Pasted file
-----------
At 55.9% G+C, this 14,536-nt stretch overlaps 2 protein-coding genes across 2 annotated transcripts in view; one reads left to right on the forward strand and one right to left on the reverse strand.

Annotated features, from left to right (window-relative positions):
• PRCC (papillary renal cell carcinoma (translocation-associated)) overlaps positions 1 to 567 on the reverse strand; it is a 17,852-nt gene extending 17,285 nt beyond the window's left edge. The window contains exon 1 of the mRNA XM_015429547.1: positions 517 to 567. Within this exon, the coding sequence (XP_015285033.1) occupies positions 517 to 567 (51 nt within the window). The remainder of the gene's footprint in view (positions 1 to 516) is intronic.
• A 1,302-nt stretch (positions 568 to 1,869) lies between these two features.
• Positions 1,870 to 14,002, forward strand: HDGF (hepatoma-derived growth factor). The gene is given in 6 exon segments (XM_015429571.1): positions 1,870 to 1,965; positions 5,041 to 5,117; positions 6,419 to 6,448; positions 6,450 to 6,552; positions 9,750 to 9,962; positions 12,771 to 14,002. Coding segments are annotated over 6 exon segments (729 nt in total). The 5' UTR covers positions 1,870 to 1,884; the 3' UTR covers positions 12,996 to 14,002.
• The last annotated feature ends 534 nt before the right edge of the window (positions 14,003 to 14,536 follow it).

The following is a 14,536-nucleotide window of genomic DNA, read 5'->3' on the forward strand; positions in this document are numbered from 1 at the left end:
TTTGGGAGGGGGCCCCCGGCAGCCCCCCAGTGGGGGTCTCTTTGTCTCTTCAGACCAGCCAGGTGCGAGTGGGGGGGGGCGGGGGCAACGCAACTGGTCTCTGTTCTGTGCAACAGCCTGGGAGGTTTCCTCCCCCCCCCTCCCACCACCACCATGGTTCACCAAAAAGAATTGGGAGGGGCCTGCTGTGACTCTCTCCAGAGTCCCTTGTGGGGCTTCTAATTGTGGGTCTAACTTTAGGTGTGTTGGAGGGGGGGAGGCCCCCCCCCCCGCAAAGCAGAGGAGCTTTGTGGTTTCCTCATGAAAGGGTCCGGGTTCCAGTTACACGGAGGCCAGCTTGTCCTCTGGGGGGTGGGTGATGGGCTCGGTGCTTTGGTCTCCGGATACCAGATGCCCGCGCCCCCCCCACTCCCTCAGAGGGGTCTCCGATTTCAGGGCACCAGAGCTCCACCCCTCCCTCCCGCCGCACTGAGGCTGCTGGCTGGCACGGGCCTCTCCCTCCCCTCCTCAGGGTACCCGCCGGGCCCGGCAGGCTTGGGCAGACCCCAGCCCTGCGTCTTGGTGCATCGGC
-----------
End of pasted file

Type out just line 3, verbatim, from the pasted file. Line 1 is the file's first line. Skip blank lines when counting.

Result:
• PRCC (papillary renal cell carcinoma (translocation-associated)) overlaps positions 1 to 567 on the reverse strand; it is a 17,852-nt gene extending 17,285 nt beyond the window's left edge. The window contains exon 1 of the mRNA XM_015429547.1: positions 517 to 567. Within this exon, the coding sequence (XP_015285033.1) occupies positions 517 to 567 (51 nt within the window). The remainder of the gene's footprint in view (positions 1 to 516) is intronic.